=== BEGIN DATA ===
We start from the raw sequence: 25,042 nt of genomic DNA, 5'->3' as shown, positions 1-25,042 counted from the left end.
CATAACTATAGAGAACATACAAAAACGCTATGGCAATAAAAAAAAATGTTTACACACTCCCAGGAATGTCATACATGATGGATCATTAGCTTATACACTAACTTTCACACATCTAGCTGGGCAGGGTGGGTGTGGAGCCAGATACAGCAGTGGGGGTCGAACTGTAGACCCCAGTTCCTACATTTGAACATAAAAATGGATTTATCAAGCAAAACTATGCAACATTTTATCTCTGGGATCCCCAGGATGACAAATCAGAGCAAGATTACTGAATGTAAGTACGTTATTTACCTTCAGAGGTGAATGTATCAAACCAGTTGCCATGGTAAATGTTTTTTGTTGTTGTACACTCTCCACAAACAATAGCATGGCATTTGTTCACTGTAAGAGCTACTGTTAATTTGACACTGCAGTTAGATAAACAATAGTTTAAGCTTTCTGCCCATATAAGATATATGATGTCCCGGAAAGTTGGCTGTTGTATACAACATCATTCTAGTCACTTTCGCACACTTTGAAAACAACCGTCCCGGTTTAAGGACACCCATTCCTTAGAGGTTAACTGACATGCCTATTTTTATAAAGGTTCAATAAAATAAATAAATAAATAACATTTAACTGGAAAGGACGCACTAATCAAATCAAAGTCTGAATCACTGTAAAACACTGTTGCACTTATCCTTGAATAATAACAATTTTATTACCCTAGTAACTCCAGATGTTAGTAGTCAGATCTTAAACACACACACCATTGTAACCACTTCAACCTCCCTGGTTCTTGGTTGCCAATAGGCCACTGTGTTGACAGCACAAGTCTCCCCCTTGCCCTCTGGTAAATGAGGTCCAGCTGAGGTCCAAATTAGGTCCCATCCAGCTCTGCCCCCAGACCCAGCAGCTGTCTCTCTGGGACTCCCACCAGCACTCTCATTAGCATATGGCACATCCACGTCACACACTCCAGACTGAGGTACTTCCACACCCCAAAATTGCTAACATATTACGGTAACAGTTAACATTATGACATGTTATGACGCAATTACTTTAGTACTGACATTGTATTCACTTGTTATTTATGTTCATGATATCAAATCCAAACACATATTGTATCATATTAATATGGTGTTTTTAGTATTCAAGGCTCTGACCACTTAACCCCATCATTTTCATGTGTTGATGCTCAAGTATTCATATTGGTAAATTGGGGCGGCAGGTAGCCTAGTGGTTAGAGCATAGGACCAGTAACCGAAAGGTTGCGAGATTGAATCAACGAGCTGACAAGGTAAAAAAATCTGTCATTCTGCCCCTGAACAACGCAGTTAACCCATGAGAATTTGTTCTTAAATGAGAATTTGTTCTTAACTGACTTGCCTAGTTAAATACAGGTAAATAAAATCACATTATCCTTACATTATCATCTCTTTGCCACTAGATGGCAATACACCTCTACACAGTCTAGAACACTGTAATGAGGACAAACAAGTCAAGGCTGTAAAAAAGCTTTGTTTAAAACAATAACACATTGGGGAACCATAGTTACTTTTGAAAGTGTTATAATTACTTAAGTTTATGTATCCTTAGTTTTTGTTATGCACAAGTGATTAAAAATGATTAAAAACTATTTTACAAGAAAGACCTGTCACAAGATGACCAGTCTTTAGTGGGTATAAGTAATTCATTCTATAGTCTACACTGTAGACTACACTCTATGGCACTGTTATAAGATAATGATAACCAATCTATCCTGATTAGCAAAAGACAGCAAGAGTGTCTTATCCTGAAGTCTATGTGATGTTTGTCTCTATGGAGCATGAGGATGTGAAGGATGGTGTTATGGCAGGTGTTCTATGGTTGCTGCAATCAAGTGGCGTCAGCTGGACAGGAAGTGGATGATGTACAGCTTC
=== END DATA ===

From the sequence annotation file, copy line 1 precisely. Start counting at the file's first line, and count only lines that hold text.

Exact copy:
We start from the raw sequence: 25,042 nt of genomic DNA, 5'->3' as shown, positions 1-25,042 counted from the left end.